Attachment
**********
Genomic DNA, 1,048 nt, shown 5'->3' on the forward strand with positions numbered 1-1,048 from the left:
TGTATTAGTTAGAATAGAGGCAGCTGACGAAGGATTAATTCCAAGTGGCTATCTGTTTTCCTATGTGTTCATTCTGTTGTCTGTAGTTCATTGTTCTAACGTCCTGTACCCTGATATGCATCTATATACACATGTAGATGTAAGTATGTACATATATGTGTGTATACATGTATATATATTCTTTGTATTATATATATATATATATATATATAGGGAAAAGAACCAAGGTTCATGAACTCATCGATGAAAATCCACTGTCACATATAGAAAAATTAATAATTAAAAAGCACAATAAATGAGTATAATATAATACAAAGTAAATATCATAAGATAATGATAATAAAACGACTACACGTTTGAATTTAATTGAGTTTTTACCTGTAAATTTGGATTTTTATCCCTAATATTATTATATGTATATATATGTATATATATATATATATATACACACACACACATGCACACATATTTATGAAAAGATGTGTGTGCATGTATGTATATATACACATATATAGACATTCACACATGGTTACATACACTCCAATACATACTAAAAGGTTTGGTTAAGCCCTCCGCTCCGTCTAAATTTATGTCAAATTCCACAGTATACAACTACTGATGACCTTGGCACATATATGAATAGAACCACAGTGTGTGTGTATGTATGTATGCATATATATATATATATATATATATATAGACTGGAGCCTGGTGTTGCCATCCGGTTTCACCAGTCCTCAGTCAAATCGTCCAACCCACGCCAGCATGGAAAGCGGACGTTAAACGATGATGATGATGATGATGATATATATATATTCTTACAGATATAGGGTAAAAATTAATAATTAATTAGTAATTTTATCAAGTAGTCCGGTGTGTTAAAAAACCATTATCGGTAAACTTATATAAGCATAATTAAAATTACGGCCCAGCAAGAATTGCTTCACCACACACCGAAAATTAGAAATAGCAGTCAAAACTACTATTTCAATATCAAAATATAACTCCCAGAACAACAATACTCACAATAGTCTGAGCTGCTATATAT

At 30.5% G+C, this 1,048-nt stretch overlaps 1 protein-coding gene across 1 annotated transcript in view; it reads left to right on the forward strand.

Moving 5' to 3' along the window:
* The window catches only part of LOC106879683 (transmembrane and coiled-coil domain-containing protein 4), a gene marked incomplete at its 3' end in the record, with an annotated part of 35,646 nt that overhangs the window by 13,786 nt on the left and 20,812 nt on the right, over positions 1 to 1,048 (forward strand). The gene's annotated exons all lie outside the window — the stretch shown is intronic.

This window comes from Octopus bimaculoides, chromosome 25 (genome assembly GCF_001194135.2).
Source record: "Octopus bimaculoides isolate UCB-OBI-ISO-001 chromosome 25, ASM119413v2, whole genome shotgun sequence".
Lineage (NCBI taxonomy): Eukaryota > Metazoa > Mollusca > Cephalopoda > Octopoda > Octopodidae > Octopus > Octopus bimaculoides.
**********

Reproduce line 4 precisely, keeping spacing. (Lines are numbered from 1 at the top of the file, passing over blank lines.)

Moving 5' to 3' along the window: